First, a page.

Powerful ‘Honey Boy’ should earn LaBeouf Oscar noms
If Shia LaBeouf went through even half the crap depicted in “Honey Boy,” it’s amazing he lived to tell the tale.
Viewers may find it tough to process this skilled but brutal movie without knowing something about the young actor, who not only wrote the autobiographical script, but also plays his own father.
LaBeouf, talented lead in the Disney Channel’s “Even Stevens” (2000-2003), went on to bankable stardom in such films as “Holes,” “Fury” and “Transformers.” Yet he kept sabotaging his own fame in a series of weird public antics, rages and arrests, some involving intoxication. With this year’s excellent “Peanut Butter Falcon” and now “Honey Boy,” his career seems to be back on track; I suspect the latter helped purge his demons — which may in turn help viewers grapple with one of the most appalling portraits of parenting ever put on screen.
“Honey Boy” focuses on Otis Lort, who appears in parallel plots at age 12 as a rising star living with his father in a cheap hotel — and then later in his 20s, when he’s being treated for violence and substance abuse. The twin roles are beautifully played by red-hot young actors Noah Jupe and Lucas Hedges. Near the beginning, when Otis’ counselor tells him he has PTSD, Hedges growls, “From what?”
The movie purports to answer that question — in no uncertain terms.
Lort’s father, James, is a crazed, parasitic wannabe who early on berates his son for using the F-word — and then proceeds to trot it out about 150 times. In fact, this astoundingly weak and narcissistic father — four years sober but still prone to violent rages — constantly assaults Otis both verbally and physically, while also sponging off the young actor because he himself has no job. Jupe, star of such recent hits as “Wonder” and “A Quiet Place,” ably conveys the heartbreaking agony of a good soul who is far too young and alone to deal with such an explosive home life. The low point comes when the lad has to referee a phone-fight between his estranged mother and father. Since they won’t talk to each other, he’s forced to recite each parent’s vicious attacks to the other.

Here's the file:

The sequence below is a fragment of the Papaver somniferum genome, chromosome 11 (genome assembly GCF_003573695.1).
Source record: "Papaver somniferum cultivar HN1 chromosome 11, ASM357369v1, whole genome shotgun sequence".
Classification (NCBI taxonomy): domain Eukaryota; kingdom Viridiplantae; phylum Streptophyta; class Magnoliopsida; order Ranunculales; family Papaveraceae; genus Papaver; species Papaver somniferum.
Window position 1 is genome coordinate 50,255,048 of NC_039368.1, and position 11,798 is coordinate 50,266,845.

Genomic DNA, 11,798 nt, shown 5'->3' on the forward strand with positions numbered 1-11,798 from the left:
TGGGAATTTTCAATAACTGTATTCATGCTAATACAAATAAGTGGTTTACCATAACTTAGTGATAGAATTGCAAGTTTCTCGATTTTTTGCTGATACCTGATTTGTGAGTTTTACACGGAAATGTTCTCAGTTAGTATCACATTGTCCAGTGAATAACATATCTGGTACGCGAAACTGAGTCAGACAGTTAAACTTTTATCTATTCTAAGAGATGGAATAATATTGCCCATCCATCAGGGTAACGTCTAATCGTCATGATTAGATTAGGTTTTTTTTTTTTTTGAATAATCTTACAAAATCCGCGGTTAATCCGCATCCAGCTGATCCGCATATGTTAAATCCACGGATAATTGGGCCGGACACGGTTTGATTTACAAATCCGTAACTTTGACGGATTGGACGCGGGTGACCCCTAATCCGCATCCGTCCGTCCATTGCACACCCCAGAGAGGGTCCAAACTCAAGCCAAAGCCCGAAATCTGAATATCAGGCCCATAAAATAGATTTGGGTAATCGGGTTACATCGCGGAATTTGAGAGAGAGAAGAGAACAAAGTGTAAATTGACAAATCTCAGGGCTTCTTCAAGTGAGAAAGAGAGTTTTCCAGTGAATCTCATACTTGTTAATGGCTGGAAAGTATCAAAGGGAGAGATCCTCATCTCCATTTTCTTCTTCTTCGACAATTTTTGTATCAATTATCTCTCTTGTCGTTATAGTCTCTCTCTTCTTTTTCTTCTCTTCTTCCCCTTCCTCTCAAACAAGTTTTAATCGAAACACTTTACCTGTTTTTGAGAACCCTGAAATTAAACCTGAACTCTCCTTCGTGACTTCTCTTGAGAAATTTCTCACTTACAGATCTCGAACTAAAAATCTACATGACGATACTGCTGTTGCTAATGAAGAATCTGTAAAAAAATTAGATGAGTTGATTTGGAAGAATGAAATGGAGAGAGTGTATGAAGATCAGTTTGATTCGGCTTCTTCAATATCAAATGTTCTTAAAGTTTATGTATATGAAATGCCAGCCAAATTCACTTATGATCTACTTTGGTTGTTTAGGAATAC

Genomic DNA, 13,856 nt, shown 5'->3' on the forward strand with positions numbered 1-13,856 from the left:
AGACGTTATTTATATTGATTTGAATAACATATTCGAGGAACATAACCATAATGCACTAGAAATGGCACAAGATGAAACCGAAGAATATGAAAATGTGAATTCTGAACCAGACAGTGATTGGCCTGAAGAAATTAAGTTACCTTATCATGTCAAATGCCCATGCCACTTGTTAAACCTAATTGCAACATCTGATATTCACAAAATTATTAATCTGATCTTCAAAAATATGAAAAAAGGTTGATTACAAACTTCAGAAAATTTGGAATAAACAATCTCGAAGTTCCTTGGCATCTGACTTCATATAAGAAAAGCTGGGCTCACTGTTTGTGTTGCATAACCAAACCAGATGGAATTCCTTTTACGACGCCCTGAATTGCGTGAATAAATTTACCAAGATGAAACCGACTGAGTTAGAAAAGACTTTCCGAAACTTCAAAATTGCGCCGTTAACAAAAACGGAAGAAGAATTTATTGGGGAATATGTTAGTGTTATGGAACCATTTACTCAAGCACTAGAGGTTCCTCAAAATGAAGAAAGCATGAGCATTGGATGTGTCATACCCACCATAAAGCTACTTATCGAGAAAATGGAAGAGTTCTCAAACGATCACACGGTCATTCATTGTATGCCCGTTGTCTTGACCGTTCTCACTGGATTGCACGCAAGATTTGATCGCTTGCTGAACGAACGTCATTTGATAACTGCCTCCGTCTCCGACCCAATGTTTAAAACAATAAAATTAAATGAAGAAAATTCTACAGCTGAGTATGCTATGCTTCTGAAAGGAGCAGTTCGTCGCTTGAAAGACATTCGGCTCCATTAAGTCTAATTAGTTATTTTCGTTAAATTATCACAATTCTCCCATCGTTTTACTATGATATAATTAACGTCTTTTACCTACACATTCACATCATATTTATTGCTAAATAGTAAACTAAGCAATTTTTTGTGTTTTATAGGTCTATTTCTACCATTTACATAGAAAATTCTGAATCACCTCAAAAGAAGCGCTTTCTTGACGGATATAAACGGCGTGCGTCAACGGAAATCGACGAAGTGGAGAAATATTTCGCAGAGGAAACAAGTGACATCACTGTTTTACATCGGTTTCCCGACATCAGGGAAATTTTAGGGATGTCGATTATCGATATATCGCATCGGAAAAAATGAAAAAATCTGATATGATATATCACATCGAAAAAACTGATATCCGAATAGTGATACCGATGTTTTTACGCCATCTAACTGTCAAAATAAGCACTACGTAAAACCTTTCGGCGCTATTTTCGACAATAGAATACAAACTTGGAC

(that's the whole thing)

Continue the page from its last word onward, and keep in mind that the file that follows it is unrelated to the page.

It’s no wonder the older Otis can no longer even distinguish between what’s real and what’s a lie.
Fortunately, the film offers some hope for the troubled protagonist in the form of patient fellow residents and counselors at his treatment facility — and, in the earlier story, a motherly young lady who also lives at the hotel.
When this movie ended at the screening I attended, nobody moved. Since its final image is a bit ambiguous, I think we were all hoping for more closure. But the fact that LaBeouf could even make this film, playing is own toxic parent and then putting some mild humor in the closing credits, suggests he’s moved towards healing.
If he scores well-deserved Oscar noms for both writing and acting this year, that might help too.
Couldn’t hurt, right?